line drawing of arm donating blood with red marbled texture in the blood results

Donating and Receiving Blood Products

Have you ever donated blood? I haven’t, which probably comes as no surprise. I didn’t always know though, that I couldn’t donate blood. In my mind, I thought there would be some sort of use for my blood or that some blood was better than none, especially in high-stakes circumstances for traumas and things. After all, not all my blood cells are sickled even though I have the full-blown disease.

I always found that interesting too, what makes some of them more normal? I remember finally learning my blood type, O+, and thinking what a waste. That's the kind of blood that’s safe for everyone to receive but I can’t give it to anyone.

The importance of donating

I remember in college when students would have the stands up and try to pull in students to donate. I would always respond with a rather blank expression letting them know I was unable to donate but never explaining why.

Looking back on it, I probably came off rather harsh but internally I longed to donate. I understand firsthand, like so many other sickle cell warriors who have received blood transfusions, the importance of having a large supply of blood products. So, it sucks not being able to contribute to it.

Thanks to medical school, I have such a better understanding of blood products: When to transfuse, risks of receiving blood, and who to do blood exchanges (or apheresis) on. I am after all applying to be a pathologist so I can specialize in blood banking and transfusion medicine.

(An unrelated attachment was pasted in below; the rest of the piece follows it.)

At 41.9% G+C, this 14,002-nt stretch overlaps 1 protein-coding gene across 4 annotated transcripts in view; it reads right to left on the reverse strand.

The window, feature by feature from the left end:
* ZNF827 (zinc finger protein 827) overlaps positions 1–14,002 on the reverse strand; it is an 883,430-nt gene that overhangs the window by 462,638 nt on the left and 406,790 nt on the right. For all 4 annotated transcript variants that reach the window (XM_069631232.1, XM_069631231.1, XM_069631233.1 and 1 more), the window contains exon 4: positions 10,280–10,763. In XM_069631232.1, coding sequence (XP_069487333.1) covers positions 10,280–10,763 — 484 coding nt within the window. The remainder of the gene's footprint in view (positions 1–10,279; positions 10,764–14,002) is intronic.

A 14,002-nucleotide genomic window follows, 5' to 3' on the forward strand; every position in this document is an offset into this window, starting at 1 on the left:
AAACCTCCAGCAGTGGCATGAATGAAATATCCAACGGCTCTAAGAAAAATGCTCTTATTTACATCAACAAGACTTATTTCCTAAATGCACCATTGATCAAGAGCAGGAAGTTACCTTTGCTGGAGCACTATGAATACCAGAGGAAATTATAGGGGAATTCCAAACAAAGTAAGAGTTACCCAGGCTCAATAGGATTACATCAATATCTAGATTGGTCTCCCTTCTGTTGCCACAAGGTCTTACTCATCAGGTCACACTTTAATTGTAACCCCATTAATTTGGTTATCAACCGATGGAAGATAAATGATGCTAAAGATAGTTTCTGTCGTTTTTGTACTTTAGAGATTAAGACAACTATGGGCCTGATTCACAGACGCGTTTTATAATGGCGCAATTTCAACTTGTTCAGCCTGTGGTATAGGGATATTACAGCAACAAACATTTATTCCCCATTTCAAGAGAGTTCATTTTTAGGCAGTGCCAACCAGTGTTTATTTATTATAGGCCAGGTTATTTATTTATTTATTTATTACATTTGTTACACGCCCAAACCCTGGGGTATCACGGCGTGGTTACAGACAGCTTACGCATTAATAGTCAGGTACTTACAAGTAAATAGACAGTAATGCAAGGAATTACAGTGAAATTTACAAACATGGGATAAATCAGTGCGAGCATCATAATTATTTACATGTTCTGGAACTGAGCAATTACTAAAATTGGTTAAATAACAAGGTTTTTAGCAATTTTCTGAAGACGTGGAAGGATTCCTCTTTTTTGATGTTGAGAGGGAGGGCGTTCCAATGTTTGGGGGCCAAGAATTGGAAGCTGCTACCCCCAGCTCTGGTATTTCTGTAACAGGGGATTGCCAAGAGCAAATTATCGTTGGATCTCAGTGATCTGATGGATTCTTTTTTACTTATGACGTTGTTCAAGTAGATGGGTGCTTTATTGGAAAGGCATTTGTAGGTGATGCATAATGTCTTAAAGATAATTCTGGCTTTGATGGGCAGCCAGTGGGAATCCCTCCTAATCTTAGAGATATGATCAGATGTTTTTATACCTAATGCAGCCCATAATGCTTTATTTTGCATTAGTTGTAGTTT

When is a transfusion appropriate?

Did you know a sickle cell crisis is not always an appropriate or good enough reason to give a transfusion? You want to be careful not to transfuse people more often than necessary. This is because over time people develop antigens that can make them negatively react to future blood products.

This is a special consideration in the sickle cell population where some warriors may receive transfusions on a regular basis. That brings us back to the importance of a large supply because the more transfusions you have and the more antigens you develop, the harder it can be to find a good match.

My transfusion experience

I’ve only ever received one blood transfusion, inappropriately of course. I was having a rather painful crisis and it was offered to me as a potential way to mitigate some of my pain – when it’s better used to prevent worsening crises – and I developed a fever. Fevers are the most common and a mild reaction to receiving blood products.

It was quite a jarring experience for me though because after I struck a fever, they struggled to bring my temperature down and almost put me in an ice bath – a huge no go for anyone with sickle cell.

Contributing my way

Now, I’m finally donating blood for the first time ever! Not to patients but for research and the advancement of sickle cell treatment. That’s pretty exciting. Only thing is I’m on my period and I know they’re going to take quit a bit of blood, so here’s hoping I don’t faint. Haha, kidding. I’m going to be very hydrated and eat a lot before and after! And just take it easy. I’ll let you know how it goes and maybe I’ll get to do it again!

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